When I was a young girl, I was what was referred to as “horse-crazy,” meaning I was obsessed with horses. As a young child, my favorite outing was a trip to the local pony track, where a dime would buy me five laps around a small corral on the back of a Shetland pony. When I was older, I would nag my parents into taking me to riding stables where I could go for hour-long trail rides through the woods, and also saved my allowance until I had enough money for a few riding lessons. Growing up in the city in a barely middle-class family, I understood that I couldn’t have my own horse, but reading horse books, collecting china horses and getting to see a real horse only once in a while just wasn’t enough.
And then, wonder of wonders, my family moved to a small town in rural Kansas when I was eleven-years old, and having a horse of my own suddenly became possible. A few months after the move, a family friend appeared in our driveway, towing a horse trailer behind his pick-up truck. He told us that he had found me a horse, which he would keep at his farm until we found a place closer to town to board her, and that we could come out that night to meet her. And just like that, Gypsy was mine. My dreams had come true: I finally had a horse!
Sadly, things didn’t go exactly as I had hoped. My first meeting with Gypsy went well, and so did my first ride. The second time I rode her, she bucked me off and I landed so hard that I was knocked out for a few minutes. I think we all hoped that was an isolated incident, but it wasn’t. She threw a fit whenever I didn’t let her have her way when I was riding her, and she had a nasty habit of biting and kicking when I was in her stall. It wasn’t long before I was both scared of her and ashamed that I couldn’t handle her. This was not what I had dreamed it would be like to have my very own horse.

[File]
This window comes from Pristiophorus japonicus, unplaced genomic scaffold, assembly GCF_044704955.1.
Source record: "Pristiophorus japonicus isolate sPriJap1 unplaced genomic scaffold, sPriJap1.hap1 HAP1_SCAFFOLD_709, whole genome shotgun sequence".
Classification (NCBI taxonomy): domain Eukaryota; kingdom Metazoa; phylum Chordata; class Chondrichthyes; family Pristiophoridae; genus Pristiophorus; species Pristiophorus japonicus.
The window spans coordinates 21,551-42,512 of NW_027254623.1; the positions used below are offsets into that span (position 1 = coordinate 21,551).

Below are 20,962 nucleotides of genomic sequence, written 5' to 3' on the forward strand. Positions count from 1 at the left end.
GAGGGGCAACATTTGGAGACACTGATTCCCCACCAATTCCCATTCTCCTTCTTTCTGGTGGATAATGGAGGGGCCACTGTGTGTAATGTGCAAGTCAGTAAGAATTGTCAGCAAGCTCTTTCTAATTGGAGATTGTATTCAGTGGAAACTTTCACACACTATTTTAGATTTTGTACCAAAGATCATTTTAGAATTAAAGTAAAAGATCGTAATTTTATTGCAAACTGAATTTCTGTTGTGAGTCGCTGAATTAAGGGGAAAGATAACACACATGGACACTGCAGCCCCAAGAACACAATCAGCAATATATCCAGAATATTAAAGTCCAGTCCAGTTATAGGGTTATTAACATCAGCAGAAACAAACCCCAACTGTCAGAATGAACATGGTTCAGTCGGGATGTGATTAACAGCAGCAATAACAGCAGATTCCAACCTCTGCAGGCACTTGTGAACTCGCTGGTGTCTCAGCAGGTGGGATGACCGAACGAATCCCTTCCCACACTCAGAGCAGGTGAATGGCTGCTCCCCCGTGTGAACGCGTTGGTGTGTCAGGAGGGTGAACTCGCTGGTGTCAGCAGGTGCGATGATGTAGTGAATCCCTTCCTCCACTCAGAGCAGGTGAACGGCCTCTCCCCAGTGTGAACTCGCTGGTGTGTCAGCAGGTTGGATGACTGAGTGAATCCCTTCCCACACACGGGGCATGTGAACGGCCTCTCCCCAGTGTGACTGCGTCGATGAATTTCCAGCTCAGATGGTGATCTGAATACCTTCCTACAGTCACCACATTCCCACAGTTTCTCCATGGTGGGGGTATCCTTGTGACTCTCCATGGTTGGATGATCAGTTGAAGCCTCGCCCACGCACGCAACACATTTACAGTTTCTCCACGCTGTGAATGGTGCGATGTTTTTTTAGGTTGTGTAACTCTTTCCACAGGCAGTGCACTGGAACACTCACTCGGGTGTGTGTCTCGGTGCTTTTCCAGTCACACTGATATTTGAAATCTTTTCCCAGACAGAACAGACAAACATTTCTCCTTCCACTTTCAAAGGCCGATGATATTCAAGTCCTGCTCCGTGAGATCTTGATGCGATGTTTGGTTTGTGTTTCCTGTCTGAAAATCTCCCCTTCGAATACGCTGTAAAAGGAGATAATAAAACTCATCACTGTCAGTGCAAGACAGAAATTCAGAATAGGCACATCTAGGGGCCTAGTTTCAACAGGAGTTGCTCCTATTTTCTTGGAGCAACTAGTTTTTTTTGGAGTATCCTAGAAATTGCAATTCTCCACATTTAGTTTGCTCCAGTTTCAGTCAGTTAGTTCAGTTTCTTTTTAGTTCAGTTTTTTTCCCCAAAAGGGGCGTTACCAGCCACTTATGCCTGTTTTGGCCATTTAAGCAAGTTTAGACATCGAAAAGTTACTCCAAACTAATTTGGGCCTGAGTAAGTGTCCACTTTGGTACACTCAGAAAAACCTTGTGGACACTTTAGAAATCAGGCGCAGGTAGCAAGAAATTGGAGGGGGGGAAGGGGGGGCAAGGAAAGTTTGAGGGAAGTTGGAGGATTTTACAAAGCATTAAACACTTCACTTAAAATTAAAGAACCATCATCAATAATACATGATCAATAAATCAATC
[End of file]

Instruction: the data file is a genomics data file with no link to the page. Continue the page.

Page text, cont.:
That could easily have been the end of my obsession with horses, but it wasn’t. The stable owner kindly stepped in, offering to find a more experienced owner for Gypsy and helping me find Tony, a good-natured Welsh pony, to help me regain my confidence. Later, I got Prince, who was as close to the horse of my dreams as any horse would ever be (you can read his story in A Prince of a Horse), and I was lucky enough to share my life with Prince until he died, almost eighteen years later.
There’s no doubt that I would have been spared a lot of physical and emotional pain if I had never gotten Gypsy, and if either Tony or Prince had been my first horse instead. But in some ways, I’m glad she was my first horse, because I learned a lot from Gypsy. I learned that the things we dream of don’t always match reality, and I learned that there are always going to be some situations where my best just isn’t good enough, no matter how hard I try. I learned that sometimes reaching our goals means being willing to make some necessary adjustments, and that there’s nothing wrong with accepting help when it’s needed. Most of all, I learned not to give up, even in the face of failure and humiliation, when we’re chasing our dreams.
Life, just like Gypsy, is going to knock me down hard some times. But that doesn’t mean I can’t get back up and try again.